Study: Children struggle to cope after Israeli detention

Maan News Agency | March 21, 2012

RAMALLAH (Ma’an) — Thousands of Palestinian children struggle with mental health problems and reintegration into society after they are detained by Israel, a new report on child detention says.

According to the study released by Save the Children Sweden and YMCA-East Jerusalem on Monday, 90.6 percent of detained children suffer Post Traumatic Stress Disorder after release.

Released minors often are unable to return to school, experience bed-wetting, anxiety attacks and nightmares, the report says. Families and communities suffer from stigmatization, and become increasingly conservative as fear grows of further detentions, it adds.

“Detention is especially stressful for a child, their coping mechanism is not developed yet,” Save the Children’s Kete Shabani said at the report launch in Ramallah. Last year, the youngest child seized by Israel forces was seven years old, and around 700 children are detained every year, she added.

Yousef al-Dusuqi, from Jerusalem, told reporters his detention last November was “terrorizing”.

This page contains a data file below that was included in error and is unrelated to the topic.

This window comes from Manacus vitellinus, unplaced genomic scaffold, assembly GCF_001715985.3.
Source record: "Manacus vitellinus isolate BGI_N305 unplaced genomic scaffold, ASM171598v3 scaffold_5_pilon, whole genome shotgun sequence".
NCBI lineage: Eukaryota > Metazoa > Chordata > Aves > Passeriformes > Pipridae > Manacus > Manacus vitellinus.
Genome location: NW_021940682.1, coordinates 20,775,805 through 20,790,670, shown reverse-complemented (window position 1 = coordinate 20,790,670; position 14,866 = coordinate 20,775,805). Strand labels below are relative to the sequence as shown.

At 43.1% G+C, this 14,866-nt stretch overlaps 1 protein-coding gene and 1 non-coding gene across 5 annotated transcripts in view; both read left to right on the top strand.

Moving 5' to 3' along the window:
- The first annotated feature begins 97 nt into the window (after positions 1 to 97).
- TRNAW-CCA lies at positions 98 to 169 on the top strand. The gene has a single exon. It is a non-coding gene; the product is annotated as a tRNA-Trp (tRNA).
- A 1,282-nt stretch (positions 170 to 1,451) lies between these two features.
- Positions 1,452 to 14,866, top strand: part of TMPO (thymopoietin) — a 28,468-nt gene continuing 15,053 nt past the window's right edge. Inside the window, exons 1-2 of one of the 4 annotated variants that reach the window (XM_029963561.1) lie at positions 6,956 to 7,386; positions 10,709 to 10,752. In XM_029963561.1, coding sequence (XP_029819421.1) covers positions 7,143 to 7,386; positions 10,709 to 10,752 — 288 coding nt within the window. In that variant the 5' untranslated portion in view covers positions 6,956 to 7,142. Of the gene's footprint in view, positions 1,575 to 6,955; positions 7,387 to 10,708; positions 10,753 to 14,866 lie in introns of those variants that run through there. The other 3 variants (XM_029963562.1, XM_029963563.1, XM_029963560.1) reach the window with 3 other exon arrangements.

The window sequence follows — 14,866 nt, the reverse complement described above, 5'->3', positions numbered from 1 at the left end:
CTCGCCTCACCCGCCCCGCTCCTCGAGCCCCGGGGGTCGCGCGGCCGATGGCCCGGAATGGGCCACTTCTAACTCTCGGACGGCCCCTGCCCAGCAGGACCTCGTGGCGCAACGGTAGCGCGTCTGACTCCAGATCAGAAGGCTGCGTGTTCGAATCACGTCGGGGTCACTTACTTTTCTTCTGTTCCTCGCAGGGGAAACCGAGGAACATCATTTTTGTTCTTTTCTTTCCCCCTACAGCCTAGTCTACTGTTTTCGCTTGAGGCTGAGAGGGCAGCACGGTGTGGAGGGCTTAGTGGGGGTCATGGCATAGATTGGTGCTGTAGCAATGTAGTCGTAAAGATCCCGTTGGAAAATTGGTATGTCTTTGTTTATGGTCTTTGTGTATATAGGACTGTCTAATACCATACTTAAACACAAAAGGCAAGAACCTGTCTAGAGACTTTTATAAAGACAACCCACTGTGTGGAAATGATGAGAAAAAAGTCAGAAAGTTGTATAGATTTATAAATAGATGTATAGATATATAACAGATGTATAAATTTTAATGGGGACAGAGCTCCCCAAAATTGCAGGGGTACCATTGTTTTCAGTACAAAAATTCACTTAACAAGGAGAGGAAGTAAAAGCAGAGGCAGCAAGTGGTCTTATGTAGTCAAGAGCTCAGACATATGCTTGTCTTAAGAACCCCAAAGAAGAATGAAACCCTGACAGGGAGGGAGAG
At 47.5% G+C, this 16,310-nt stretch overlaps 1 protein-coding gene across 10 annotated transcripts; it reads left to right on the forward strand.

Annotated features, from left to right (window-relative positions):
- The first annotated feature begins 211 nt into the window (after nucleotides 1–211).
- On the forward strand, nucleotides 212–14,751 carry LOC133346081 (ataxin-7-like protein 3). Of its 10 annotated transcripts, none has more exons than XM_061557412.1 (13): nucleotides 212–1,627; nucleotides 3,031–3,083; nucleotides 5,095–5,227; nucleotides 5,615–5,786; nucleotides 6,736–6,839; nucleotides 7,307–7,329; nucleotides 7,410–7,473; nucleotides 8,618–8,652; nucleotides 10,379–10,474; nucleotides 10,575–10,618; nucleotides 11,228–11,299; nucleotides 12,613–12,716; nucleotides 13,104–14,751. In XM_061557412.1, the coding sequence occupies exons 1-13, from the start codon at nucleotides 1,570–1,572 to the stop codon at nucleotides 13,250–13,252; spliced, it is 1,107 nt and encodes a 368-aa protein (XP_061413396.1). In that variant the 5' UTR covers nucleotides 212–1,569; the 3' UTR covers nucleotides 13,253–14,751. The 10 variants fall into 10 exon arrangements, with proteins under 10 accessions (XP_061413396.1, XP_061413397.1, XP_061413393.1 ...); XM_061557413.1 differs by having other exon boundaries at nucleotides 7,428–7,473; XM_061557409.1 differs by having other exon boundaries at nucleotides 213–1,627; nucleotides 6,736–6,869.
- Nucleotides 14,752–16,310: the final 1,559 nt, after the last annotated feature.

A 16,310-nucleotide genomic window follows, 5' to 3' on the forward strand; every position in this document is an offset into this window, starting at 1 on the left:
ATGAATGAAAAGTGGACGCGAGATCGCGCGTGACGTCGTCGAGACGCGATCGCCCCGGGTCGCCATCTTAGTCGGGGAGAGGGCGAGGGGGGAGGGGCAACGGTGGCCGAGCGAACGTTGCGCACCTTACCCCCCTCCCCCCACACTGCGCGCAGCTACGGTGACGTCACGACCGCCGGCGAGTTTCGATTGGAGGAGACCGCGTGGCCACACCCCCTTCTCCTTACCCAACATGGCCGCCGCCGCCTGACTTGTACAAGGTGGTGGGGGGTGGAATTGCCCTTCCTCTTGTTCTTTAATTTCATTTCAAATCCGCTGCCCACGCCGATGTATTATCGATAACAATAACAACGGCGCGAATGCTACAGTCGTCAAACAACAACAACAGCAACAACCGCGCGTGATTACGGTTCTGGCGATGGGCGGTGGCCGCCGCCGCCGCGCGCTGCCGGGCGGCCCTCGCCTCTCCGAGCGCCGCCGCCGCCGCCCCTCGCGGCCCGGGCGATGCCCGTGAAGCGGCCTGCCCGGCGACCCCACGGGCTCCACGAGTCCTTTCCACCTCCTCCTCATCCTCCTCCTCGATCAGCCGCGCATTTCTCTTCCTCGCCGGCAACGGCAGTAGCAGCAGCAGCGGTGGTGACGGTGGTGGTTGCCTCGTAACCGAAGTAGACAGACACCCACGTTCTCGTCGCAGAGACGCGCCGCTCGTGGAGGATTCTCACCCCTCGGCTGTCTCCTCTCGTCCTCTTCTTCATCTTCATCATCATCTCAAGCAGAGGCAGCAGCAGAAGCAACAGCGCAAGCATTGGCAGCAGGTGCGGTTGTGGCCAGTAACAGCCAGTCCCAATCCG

Heavily armed forces broke into his home, dragging him from bed at 3 a.m. al-Dusuqi, who was 16 at the time, recounted. “I asked to say goodbye to my family, they refused.”

“They started hitting and verbally assaulting us in the military jeep. Afterward we got to the interrogation room … they hit me in order to extract information, they wanted me to confess to certain things.”

“After that they put me in prison. I just wished to see the sun,” he said. The teen was freed weeks later in the second part of a prisoner exchange with Israel.

Despite amendments to Israeli military regulations for child detention in October 2011, the report says the arbitrary arrest and detention of children continues in violation of international law.

“Nowhere else in the world are children systematically tried before military courts so unsuited for their needs,” said UNICEF child protection chief Saudamini Siegrist.

The report calls on Israel to detain children only as a last resort, for the shortest time possible, and meet the interests of the child, in line with international obligations.

It also urges the Palestinian Authority to improve its juvenile justice system and improve information collection and reintegration programs for child detainees.

“The Palestinian Authority should put all its focus into helping children reintegrate into society,” YMCA director Nader Abu Amsha said.

Muhammad al-Bata, a representative of the PA Ministry of Detainee Affairs, told reporters: “We cannot force Israel to change its policies — this is a political issue, and the child is the victim.”



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